How to Deal With The Parents
Have you ever had an angry parent scream in your face? Yep. We’ve all been there. If you work with children & adolescents, expect this to happen. And if you’re fist-pumping & thanking your lucky stars that you only work with adults, well guess what? It happens with that population, too. Yippee. But don’t worry, I’ve got you covered. I wrote some of the best tips on how to approach this situation without ending up in the bathroom crying.
Look, I know that when parents are exploding in your office and going on about how messed up their child is, there is a little part of you that just wants to say
But you can’t. You just can’t. Try these tips instead.
♦Listen to them
At the end of the day, they just want to be heard, not ignored. So let them get it out. Yes, they may tell you that you’re not doing enough, and you need to tell their kids to listen to them, and blah blah blah, but just suck it up & listen. Demonstrate body language that shows you’re listening (make eye contact, nod your head, etc.) Once they’re done venting, acknowledge & validate their concerns and their feelings. Show them that you want to work with them, not against them. This will make your interactions in the future a bit easier. You don’t have to agree with what they’re saying, but you do have to listen.
♦Focus on their son/daughter
Parents will go on & on about their child’s problems, but before you know it, they’ll start talking about their own personal issues. Like their divorce, their job, their annoying mother-in-law, how they’re unlucky in love. But remember that they are not your client- their child is. If you act like their therapist, they will keep coming back to you with their own problems. If you need to, you can refer them to individual therapy (to someone else). Do your best to focus on how their concerns relate to your client, the son/daughter.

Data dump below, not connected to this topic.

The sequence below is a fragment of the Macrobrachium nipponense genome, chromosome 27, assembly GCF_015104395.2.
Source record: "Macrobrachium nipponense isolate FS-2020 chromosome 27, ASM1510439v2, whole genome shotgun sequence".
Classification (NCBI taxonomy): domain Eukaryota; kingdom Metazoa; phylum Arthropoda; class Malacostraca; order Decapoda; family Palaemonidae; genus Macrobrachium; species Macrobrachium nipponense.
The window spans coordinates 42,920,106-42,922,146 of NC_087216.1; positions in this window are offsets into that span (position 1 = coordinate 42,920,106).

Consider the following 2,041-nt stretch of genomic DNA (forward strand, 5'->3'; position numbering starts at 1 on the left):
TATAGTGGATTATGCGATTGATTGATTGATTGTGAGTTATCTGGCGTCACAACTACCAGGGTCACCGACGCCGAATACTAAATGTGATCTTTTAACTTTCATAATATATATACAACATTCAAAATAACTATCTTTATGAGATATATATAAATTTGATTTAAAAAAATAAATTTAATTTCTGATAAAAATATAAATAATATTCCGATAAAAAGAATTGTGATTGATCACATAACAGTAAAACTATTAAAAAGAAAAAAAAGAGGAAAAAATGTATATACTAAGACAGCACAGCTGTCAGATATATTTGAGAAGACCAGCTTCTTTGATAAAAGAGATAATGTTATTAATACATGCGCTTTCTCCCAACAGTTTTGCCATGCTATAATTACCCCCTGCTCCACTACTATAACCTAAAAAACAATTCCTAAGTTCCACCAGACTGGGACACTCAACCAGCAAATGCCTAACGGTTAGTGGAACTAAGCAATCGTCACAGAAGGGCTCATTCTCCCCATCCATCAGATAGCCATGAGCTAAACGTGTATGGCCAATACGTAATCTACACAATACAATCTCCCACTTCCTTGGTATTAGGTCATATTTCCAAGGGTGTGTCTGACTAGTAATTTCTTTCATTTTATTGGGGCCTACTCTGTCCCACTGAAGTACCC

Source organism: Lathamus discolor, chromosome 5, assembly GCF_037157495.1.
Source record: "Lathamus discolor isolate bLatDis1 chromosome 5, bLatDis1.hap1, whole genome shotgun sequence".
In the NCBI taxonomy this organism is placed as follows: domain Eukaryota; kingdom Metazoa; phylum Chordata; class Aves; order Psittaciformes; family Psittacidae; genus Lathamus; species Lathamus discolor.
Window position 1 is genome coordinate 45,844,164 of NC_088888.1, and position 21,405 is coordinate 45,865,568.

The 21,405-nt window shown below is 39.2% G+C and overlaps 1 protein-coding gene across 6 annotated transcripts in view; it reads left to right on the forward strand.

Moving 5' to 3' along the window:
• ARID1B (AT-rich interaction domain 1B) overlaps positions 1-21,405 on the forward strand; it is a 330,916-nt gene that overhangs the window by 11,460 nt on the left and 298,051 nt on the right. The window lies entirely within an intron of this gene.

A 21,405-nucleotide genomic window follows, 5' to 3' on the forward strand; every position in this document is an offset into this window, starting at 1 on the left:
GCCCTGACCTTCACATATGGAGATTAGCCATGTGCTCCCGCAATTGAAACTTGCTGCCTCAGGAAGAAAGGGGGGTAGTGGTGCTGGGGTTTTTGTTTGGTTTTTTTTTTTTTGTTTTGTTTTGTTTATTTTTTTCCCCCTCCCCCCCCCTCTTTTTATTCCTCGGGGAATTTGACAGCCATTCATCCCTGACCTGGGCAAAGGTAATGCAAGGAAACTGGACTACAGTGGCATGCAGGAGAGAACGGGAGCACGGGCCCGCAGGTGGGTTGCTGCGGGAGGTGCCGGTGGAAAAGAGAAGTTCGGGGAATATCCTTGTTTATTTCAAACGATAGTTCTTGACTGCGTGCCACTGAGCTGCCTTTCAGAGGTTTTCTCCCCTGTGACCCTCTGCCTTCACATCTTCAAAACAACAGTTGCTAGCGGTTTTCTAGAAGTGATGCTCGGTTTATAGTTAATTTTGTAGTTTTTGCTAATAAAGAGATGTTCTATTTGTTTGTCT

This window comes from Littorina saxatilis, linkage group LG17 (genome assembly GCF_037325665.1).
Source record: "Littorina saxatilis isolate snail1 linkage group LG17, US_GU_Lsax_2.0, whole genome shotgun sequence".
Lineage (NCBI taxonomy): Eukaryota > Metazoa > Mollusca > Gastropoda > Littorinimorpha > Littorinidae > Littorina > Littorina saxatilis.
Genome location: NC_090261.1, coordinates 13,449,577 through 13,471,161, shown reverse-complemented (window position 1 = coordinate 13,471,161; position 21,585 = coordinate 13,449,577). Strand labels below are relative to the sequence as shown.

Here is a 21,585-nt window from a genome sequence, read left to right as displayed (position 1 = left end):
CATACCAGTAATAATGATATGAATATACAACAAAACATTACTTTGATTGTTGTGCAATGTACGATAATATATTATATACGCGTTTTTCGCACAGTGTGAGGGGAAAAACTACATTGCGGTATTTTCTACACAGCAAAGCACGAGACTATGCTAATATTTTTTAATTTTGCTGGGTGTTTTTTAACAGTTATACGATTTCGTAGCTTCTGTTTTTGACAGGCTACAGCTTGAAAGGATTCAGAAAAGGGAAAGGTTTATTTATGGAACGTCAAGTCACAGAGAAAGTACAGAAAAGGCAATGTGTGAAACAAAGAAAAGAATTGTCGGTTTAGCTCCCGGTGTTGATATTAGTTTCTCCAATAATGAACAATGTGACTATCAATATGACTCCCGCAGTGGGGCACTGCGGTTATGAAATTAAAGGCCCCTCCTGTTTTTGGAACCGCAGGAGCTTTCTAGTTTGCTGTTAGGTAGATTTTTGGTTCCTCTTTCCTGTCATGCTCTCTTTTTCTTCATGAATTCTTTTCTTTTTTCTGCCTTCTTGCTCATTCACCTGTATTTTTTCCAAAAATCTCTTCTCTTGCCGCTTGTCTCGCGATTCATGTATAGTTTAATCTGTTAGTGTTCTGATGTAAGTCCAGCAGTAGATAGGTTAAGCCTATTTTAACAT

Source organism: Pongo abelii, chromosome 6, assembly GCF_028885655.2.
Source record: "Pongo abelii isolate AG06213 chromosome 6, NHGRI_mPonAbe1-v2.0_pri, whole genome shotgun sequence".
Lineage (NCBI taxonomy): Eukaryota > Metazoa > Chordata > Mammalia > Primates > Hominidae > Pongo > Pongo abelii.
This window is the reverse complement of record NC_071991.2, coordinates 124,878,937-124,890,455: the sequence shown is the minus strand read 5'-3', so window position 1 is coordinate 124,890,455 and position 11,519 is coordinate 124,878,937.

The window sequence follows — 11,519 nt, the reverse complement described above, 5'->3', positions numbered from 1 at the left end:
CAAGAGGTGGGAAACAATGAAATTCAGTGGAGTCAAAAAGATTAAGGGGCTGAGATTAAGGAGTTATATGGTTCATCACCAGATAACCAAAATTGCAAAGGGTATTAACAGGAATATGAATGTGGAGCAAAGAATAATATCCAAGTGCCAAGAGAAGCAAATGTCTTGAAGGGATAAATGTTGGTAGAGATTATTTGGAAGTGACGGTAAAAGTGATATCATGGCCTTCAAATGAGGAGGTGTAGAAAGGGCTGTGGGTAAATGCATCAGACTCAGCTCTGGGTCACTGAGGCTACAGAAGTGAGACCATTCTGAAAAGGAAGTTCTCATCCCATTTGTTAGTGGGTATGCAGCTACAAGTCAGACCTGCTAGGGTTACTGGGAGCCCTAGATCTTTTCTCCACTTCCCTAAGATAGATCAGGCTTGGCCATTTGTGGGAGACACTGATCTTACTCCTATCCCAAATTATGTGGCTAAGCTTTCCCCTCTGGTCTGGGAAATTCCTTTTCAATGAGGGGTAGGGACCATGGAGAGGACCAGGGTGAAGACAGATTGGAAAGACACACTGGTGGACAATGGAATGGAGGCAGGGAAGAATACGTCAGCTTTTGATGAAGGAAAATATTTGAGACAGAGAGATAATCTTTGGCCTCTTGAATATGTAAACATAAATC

♦Don’t dwell on their insults
Angry parents can go overboard. When they say nasty things, you probably want to get sassy back like
But that won’t go over well. So don’t get sassy. It’s best to just not take what they say personally. Don’t get defensive. They’re probably just saying those things because they’re really upset, and they don’t know how to communicate. Maybe they’re overwhelmed. Maybe they feel like a failure as a parent and they’d rather blame everything on someone else. Maybe they feel hopeless about their child’s situation. Just try and access the emotions behind their words instead of getting into an argument.
♦Make an appointment with them if they’re waaaaay too emotional
Sometimes, parents are so emotional that there is no point in digging into the problem. If that’s the case, tell them you’d love to talk to them but they have to make an appointment. That way, you’re more prepared for their concerns & you’ve fit them into your busy schedule… and they’ll likely be calmer when they come back. But, as mentioned earlier, they’re not your client, so don’t do this on a regular basis.
♦Try and decode what they’re saying
As mentioned earlier, they don’t always know how to communicate what they really want to say. So it’s up to you to figure it out. For example, if they’re denying their child’s problem, maybe they’re really just confused & scared. So educate them, avoid blame, & remember to say positive things about the child, too.
♦Try & talk to the parent and son/daughter separately until things have calmed down
From my experience, it’s often a disaster when the son/daughter is present while the parent is ranting & yelling. I find that the parent tends to say hurtful things about the son/daughter & they end up arguing back & forth. This just gives the parent the opportunity to say, “See, they’re so disrespectful!” Seeing them together also gives them the opportunity to accuse you of taking sides. If they want to meet together, they can make an appointment for a family session. Again, that gives you time to prepare for the messiness to come. You want to involve the family and have sessions with them as one unit, but I recommend that you wait until things have smoothed over.
♦Model appropriate behavior
If you raise your voice, the parent will just raise theirs even louder (they like doing that). So speak calmly and softly. Be patient & compassionate. Don’t interrupt them. Show them respect, and they are more likely to do the same.
♦Embrace the parents
Yes, they can be a pain. But it’s good to get to know them. Maybe they’ll shed some light on what’s really going on at home. It’s good to get their side of the story as kids are not always honest or forthcoming. And take it as a positive thing that the parent is involved in their child’s treatment. A lot of parents just don’t care & don’t even bother meeting with the therapist at all.
So there you have it. Hopefully you feel a little better about dealing with “those” parents. Next time they’re going off and yelling at you, don’t think
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